Germany: Approval for expansion in Frankfurt

source:; author: Rafał Zagrobelny

Germany: Approval for expansion in Frankfurt Eintracht's stadium will gain 11,000 standing places, making it part of a small group of German 60,000-seat+ stadiums. Approval for the extension of the venue has been granted by the Frankfurt local administration.


The struggle to expand Deutsche Bank Park and create a total of more than 20,000 standing places had been going on for several years. The club saw real value and opportunity here, as interest in football in Frankfurt is at an all-time high and the stadium is one of the most visited arenas in the country.

Deutsche Bank Park© Allie Caulfield

In recent years, the demand for tickets for Eintracht's home matches has steadily increased. This is driven by the results of the players on the pitch. Since 2018, the team is constantly in the TOP 10 of the Bundesliga, and recently has been doing well in the European cups. In the quarter-finals of the Europa League it knocked out the famous Barcelona.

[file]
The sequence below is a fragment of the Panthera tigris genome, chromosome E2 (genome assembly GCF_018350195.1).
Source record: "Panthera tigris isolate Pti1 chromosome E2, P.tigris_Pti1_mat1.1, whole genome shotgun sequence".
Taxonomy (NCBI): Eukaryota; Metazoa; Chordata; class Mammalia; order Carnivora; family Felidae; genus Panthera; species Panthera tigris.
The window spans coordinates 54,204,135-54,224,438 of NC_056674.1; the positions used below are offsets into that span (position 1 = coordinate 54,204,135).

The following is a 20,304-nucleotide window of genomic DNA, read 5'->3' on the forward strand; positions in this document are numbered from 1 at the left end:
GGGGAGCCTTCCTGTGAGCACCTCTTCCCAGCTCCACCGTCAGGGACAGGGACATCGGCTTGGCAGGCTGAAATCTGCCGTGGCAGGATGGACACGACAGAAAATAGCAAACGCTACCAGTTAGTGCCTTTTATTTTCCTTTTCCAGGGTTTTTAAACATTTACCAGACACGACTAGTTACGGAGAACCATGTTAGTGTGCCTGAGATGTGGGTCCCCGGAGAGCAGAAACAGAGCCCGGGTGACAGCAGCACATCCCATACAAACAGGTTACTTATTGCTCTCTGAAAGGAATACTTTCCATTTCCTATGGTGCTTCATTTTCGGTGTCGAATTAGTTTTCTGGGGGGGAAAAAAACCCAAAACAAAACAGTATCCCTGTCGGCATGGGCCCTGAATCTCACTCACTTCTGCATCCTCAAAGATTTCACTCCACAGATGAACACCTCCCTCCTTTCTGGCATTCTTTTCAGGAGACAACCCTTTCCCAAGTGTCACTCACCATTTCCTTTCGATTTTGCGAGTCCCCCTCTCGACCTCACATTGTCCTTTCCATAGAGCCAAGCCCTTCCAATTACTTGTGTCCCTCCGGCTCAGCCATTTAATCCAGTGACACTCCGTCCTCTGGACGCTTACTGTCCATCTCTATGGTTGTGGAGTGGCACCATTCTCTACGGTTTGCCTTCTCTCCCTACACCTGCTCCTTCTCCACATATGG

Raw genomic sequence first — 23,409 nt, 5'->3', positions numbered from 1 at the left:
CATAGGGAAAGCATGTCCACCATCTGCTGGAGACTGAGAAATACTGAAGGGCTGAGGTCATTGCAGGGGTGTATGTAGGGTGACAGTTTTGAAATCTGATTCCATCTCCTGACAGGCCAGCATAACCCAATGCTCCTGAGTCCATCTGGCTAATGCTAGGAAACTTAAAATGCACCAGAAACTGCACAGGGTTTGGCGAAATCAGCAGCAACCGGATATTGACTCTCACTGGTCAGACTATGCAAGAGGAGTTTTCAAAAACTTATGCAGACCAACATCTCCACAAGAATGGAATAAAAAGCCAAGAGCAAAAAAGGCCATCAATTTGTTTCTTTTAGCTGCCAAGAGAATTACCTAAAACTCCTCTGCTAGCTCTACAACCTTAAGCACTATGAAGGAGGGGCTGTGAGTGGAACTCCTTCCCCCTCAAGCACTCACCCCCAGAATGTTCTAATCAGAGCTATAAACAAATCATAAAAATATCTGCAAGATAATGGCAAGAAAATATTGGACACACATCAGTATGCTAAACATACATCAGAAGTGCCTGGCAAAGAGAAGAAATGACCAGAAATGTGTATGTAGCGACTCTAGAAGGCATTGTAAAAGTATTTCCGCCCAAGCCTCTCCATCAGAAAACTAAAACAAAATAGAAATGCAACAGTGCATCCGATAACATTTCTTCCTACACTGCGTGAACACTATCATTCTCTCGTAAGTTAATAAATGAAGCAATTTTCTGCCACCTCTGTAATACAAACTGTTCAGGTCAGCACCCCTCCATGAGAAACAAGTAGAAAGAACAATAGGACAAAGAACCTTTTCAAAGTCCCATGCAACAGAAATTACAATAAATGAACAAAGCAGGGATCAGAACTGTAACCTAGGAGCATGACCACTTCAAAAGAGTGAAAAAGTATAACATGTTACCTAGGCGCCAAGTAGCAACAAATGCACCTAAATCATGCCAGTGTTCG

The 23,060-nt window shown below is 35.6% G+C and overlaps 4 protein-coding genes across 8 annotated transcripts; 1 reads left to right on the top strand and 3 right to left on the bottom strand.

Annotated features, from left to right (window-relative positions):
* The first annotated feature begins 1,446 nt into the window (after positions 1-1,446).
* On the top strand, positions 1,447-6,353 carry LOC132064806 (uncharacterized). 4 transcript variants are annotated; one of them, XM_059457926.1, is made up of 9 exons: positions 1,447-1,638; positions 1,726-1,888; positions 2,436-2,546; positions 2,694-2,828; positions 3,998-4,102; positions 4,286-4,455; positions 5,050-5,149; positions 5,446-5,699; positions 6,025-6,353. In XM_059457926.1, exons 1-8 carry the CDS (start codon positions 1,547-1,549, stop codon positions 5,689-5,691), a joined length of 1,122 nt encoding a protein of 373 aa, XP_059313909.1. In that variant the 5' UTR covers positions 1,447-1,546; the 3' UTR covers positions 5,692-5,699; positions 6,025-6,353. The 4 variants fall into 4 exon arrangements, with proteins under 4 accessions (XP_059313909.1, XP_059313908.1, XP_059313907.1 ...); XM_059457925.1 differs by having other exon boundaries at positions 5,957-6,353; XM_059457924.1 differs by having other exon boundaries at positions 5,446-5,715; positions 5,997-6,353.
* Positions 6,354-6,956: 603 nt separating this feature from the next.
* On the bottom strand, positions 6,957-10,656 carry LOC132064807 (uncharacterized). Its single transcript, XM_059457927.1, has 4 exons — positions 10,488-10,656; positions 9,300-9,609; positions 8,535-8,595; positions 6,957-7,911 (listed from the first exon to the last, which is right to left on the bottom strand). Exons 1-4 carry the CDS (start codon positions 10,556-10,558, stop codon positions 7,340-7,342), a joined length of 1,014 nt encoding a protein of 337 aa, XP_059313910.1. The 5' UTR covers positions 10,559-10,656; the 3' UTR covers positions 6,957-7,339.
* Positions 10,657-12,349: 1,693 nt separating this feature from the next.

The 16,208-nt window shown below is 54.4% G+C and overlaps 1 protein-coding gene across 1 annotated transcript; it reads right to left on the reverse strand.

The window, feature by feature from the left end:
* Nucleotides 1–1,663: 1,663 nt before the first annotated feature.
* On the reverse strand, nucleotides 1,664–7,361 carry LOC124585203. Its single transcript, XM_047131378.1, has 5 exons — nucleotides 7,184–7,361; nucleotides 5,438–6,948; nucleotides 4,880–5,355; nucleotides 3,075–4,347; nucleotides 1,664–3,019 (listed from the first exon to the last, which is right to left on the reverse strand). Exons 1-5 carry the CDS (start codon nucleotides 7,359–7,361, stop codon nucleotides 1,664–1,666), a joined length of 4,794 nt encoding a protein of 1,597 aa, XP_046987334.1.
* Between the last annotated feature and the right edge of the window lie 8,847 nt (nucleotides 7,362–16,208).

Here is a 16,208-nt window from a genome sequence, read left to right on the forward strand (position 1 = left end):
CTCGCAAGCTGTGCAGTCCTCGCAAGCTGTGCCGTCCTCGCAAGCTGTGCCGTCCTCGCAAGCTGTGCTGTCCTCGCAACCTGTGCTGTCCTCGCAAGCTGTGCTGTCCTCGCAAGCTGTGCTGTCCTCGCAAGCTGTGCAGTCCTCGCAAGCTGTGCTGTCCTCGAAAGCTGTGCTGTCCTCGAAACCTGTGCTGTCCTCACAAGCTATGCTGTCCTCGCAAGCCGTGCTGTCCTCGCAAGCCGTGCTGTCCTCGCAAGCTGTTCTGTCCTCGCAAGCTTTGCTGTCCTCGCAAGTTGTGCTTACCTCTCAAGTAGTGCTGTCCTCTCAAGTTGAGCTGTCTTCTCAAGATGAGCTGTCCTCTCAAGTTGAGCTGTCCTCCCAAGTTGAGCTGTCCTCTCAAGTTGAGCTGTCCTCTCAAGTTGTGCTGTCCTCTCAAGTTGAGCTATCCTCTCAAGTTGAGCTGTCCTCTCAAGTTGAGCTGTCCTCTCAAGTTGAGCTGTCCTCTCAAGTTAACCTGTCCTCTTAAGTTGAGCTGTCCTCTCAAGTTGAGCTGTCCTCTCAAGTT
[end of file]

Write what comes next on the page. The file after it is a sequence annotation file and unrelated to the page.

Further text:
The expansion of the stadium located in the forest will start this autumn. It had therefore been five years from idea to realisation, as the club first spoke out loud about the concept back in 2017. The whole idea is to transform the north-western arch into a large standing terrace, somewhat like the famous "Südtribüne" at Signal Iduna Park.

Deutsche Bank Park© Steffen Hüther

Among German stadiums, only five currently in use can hold more than 60,000 spectators. In addition there is the old Olympiastadion, which is theoretically still in use, although no Munich club currently uses it.

The total capacity of over 60,000 will of course not be maintained if the venue is adjusted to UEFA requirements. Once the seats have been installed, the venue should be able to accommodate around 54,000 supporters and this capacity can be expected for Euro 2024 matches.

Deutsche Bank Park© Citizen59 

Deutsche Bank Park continues the tradition of Waldstadion (Forest Stadium), which stood on the same site since 1925. It has been modernised several times since then, and prior to the 2006 World Cup the old facility was demolished. The Germans built a modern arena in its place, characterised by a retractable roof and centrally placed screens over the turf that face the four stands.